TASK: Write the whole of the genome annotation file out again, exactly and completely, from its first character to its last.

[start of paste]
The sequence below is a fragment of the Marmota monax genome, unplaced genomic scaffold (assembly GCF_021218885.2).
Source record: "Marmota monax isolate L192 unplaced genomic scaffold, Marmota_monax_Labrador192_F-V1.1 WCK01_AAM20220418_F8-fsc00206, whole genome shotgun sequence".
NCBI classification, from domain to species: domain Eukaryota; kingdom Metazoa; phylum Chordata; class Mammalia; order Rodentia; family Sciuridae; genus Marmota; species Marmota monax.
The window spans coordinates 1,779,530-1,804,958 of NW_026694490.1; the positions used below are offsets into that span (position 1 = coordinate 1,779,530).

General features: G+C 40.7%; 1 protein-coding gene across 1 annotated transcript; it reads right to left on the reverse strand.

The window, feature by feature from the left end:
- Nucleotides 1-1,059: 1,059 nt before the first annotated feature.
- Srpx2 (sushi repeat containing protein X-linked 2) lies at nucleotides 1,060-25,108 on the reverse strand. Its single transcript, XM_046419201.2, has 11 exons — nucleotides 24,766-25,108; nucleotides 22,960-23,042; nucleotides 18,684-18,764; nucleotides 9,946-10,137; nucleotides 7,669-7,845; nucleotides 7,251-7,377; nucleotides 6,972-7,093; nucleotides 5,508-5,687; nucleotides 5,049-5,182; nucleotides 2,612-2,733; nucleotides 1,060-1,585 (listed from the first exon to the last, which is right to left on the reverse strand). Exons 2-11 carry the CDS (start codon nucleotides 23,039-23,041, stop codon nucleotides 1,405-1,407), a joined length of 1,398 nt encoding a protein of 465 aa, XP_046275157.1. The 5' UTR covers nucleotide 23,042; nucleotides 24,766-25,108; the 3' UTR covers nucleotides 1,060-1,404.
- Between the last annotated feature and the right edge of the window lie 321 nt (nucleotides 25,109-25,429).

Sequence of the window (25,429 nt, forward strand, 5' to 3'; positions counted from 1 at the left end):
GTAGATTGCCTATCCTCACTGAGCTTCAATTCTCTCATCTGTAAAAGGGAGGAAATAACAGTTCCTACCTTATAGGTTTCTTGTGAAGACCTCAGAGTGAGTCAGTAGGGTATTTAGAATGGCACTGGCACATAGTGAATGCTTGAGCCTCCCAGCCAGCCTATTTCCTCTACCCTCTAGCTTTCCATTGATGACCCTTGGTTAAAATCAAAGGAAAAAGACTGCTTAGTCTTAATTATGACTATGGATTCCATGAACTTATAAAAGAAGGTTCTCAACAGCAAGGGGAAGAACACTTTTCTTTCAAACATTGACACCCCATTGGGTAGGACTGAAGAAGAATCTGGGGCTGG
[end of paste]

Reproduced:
The sequence below is a fragment of the Marmota monax genome, unplaced genomic scaffold (assembly GCF_021218885.2).
Source record: "Marmota monax isolate L192 unplaced genomic scaffold, Marmota_monax_Labrador192_F-V1.1 WCK01_AAM20220418_F8-fsc00206, whole genome shotgun sequence".
NCBI classification, from domain to species: domain Eukaryota; kingdom Metazoa; phylum Chordata; class Mammalia; order Rodentia; family Sciuridae; genus Marmota; species Marmota monax.
The window spans coordinates 1,779,530-1,804,958 of NW_026694490.1; the positions used below are offsets into that span (position 1 = coordinate 1,779,530).

General features: G+C 40.7%; 1 protein-coding gene across 1 annotated transcript; it reads right to left on the reverse strand.

The window, feature by feature from the left end:
- Nucleotides 1-1,059: 1,059 nt before the first annotated feature.
- Srpx2 (sushi repeat containing protein X-linked 2) lies at nucleotides 1,060-25,108 on the reverse strand. Its single transcript, XM_046419201.2, has 11 exons — nucleotides 24,766-25,108; nucleotides 22,960-23,042; nucleotides 18,684-18,764; nucleotides 9,946-10,137; nucleotides 7,669-7,845; nucleotides 7,251-7,377; nucleotides 6,972-7,093; nucleotides 5,508-5,687; nucleotides 5,049-5,182; nucleotides 2,612-2,733; nucleotides 1,060-1,585 (listed from the first exon to the last, which is right to left on the reverse strand). Exons 2-11 carry the CDS (start codon nucleotides 23,039-23,041, stop codon nucleotides 1,405-1,407), a joined length of 1,398 nt encoding a protein of 465 aa, XP_046275157.1. The 5' UTR covers nucleotide 23,042; nucleotides 24,766-25,108; the 3' UTR covers nucleotides 1,060-1,404.
- Between the last annotated feature and the right edge of the window lie 321 nt (nucleotides 25,109-25,429).

Sequence of the window (25,429 nt, forward strand, 5' to 3'; positions counted from 1 at the left end):
GTAGATTGCCTATCCTCACTGAGCTTCAATTCTCTCATCTGTAAAAGGGAGGAAATAACAGTTCCTACCTTATAGGTTTCTTGTGAAGACCTCAGAGTGAGTCAGTAGGGTATTTAGAATGGCACTGGCACATAGTGAATGCTTGAGCCTCCCAGCCAGCCTATTTCCTCTACCCTCTAGCTTTCCATTGATGACCCTTGGTTAAAATCAAAGGAAAAAGACTGCTTAGTCTTAATTATGACTATGGATTCCATGAACTTATAAAAGAAGGTTCTCAACAGCAAGGGGAAGAACACTTTTCTTTCAAACATTGACACCCCATTGGGTAGGACTGAAGAAGAATCTGGGGCTGG